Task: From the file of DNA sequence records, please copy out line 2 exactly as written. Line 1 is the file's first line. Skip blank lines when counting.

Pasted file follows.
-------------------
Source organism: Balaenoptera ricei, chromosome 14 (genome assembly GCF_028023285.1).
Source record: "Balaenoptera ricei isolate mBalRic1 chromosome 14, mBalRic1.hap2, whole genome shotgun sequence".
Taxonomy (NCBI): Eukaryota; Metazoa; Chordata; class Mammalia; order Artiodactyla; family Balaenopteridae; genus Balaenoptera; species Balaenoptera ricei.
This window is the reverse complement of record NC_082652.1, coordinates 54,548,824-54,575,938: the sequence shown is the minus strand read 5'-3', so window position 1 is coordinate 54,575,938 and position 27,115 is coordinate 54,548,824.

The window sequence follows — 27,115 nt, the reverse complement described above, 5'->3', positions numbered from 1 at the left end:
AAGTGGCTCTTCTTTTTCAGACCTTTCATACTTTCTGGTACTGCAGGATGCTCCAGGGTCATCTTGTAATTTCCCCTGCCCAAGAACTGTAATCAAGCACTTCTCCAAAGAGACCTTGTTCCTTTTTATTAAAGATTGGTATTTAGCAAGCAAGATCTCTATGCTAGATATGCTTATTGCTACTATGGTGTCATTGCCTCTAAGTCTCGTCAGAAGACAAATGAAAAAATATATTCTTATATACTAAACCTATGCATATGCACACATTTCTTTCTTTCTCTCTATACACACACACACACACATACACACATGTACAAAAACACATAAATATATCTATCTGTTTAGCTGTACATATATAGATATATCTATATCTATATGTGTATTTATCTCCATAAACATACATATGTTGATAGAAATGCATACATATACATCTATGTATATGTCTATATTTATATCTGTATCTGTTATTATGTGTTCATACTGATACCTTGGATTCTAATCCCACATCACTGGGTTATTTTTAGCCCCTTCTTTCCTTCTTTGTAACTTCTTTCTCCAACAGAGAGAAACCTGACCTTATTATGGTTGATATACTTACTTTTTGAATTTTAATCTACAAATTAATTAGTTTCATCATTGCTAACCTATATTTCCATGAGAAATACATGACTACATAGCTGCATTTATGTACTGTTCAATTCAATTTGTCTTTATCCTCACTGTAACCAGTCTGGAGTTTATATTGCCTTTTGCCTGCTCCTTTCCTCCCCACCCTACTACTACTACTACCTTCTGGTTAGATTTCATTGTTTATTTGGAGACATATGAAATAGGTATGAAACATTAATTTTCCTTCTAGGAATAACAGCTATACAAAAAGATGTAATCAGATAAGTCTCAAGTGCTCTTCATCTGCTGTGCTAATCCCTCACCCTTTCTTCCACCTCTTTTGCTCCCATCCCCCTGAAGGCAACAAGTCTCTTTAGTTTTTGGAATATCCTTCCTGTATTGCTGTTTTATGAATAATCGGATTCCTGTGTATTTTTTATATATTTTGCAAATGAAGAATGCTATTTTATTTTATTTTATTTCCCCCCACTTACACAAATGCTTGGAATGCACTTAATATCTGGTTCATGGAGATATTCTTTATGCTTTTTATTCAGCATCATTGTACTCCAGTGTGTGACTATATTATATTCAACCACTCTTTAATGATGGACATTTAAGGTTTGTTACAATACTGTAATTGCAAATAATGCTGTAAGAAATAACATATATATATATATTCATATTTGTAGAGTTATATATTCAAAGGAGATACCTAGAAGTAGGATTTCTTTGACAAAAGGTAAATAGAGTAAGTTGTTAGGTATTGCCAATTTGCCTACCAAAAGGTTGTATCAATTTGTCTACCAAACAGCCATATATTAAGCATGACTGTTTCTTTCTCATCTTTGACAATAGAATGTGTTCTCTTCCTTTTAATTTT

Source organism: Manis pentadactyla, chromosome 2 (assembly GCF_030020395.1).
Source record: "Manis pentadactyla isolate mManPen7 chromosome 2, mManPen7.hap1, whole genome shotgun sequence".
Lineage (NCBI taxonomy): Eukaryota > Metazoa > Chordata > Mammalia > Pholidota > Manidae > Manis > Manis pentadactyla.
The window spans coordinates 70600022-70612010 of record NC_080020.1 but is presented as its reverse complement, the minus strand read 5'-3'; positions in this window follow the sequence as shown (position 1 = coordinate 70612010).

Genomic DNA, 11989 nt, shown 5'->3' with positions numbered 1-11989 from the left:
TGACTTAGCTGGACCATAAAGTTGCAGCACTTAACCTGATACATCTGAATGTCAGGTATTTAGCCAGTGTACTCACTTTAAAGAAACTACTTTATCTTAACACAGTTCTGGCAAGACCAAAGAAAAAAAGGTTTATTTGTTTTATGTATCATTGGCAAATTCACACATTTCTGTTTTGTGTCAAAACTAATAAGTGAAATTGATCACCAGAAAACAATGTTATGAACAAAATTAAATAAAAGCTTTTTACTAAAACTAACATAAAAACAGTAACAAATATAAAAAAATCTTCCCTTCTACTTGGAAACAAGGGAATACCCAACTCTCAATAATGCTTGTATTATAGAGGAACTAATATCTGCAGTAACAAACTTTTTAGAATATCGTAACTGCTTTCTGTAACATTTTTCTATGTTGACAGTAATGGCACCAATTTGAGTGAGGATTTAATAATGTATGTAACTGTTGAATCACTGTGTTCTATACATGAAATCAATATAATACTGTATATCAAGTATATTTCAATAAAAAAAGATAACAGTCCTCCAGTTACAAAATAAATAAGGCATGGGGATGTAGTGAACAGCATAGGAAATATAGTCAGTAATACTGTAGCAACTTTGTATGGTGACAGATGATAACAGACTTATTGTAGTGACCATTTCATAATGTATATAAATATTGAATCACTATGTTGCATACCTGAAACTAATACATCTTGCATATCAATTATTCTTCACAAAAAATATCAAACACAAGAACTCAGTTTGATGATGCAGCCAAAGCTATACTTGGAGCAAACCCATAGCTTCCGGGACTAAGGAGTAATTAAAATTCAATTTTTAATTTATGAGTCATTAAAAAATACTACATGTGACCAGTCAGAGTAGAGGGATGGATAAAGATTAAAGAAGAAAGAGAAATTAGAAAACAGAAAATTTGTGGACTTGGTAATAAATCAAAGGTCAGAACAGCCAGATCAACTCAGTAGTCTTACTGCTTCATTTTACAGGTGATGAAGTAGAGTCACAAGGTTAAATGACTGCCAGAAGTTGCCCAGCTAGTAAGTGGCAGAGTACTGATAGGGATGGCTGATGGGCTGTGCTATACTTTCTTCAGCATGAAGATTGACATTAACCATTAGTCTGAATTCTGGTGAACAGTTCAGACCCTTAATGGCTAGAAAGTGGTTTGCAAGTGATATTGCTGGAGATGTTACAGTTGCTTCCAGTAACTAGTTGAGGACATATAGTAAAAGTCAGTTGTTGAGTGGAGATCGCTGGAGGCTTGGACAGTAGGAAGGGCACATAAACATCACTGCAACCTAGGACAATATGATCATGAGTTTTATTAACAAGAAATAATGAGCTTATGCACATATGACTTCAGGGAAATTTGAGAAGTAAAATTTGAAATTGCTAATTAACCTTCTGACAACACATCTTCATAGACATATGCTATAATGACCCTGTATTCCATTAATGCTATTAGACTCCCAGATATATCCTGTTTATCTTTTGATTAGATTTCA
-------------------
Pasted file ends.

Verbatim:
Source record: "Balaenoptera ricei isolate mBalRic1 chromosome 14, mBalRic1.hap2, whole genome shotgun sequence".